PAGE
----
Thursday, July 28, 2016

On the vengeance of a divided country, 1992 and 2016



BY LYNN MIE ITAGAKI
Associate professor, The Ohio State University



Violence in the Middle East. Upheavals in Europe. Anxieties about American decline. Economic fears. A recent recession. Police brutality caught on video. Interracial conflict. Attacks on the police. A Clinton presidential campaign.

The year was 1992, although it could just as easily be 2016.

On the first night of the Republican National Convention in Houston 24 years ago, primary challenger Pat Buchanan took the stage to deliver his famous “Culture War” speech in which he argued that he and his supporters, the “Buchanan Brigades,” were fighting a religious and cultural war “for the soul of America.” He conceded to his bitter rival, President George H.W. Bush. Although the historical details might be different now than those more than two decades ago—the Persian Gulf War had just ended; Europe reeled from the Bosnian War; the trade war was with Japan; the Cold War ended; Black motorist Rodney King was physically beaten by four White and Latino police officers, the act of which was caught on a home video camera, and Los Angeles burst into flames after their acquittal and mistrial—the anger and frustration of the Buchanan Brigades was a palpable and surprisingly large minority of Republican primary voters.

This minority has grown in influence, from substantial fringe to king-making majority. In the 2016 election cycle, the bulk of Republican voters channeled that particular anger and frustration into the GOP presidential nomination of Donald J. Trump—not just a surprising primary challenge of a sitting president as in Buchanan’s case in 1992. One liberal pundit has characterized Trump’s supporters as deploying vengeance and revanchism. Although revanche is French for "revenge," revanchism has the historical connotation of reclaiming lost territory that is felt to be rightfully one’s own nation’s, specifically the Alsace-Lorraine province of France that was lost to Prussia in 1870. Geographer Neil Smith has connected revanchism to the decades-long gentrification policies that justified the removal of poor people (of color) from cities (see: Neil Smith).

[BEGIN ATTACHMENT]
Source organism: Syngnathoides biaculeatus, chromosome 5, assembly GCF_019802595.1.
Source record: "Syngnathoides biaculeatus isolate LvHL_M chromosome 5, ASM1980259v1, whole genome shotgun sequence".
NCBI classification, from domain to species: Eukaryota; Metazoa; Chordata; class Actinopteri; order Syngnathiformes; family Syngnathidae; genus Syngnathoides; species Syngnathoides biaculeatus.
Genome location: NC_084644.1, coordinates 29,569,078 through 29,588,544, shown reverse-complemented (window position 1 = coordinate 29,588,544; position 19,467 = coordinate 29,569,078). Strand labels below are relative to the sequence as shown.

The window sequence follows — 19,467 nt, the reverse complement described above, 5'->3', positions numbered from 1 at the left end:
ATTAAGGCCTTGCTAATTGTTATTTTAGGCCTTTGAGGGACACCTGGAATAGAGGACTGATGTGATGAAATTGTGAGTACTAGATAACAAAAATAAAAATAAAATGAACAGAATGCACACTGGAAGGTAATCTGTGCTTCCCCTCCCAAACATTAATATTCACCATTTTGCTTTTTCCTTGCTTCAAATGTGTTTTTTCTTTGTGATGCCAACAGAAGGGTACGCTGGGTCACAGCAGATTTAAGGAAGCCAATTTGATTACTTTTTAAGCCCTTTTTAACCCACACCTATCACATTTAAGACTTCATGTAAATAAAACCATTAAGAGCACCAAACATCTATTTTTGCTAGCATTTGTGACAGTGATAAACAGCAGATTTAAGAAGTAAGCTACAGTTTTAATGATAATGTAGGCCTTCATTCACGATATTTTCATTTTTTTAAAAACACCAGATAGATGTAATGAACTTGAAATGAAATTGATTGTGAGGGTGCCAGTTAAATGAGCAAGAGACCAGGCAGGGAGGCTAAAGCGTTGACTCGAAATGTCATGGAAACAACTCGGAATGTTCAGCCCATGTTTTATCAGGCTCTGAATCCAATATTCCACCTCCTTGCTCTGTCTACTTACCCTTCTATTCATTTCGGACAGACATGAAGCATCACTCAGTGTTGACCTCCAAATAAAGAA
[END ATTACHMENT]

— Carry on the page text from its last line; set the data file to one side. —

This vengeful logic appears as the ubiquitous slogan that supports causes from all over the political spectrum: “Take Back America.” In 1992, Buchanan ended his blockbuster speech with his own version of this call to not-entirely-metaphoric arms. He talks of how a young group of soldiers who, having recently returned from the Persian Gulf War, protected a senior convalescent home during the Los Angeles Rebellion and how their bravery should inspire citizens through this presidential election and beyond: “And as those boys took back the streets of Los Angeles, block by block, my friends, we must take back our cities, and take back our culture, and take back our country.” For Buchanan, we must take back America from “the mob” using “force” albeit “rooted in justice.”

As the antagonists were then in 1992, so they are in 2016: America has been overrun with and must be "taken back" from terrorists, from criminals, from immigrants, from protestors.

Often referred to as backlash politics, much of this anger has been attributed to the perception that America has lost (or will lose) its unequivocal global dominance, no longer the undisputed winner of the Cold War as the lone, unassailable global superpower. The 1990s were riven by such concerns as “balkanization” and interethnic strife that had shaken and toppled governments around the world in the post-Cold War era.

The logic of backlash politics fuels what I call racial equilibrium (see: Chapter 3, "The Territorialization of Civility, the Spatialization of Revenge"). If one group appears to win, then another should lose; eventually the losers win and the winners lose with a net gain zero. To understand racial politics in this way is a reductive, dangerous, and false equivalence. The fatal shootings of police officers in Dallas and Baton Rouge are often argued to counterbalance the deaths of Philando Castile and Alton Sterling, implying that the deaths of the police officers by Black men now supersede the deaths of Black men by police officers. These deaths ostensibly represent a false choice between support for law enforcement or support for their killers. As my colleague Treva Lindsey writes, “One can mourn the loss of life in Dallas and fight against racist policing. To be clear, these are not opposing positions.”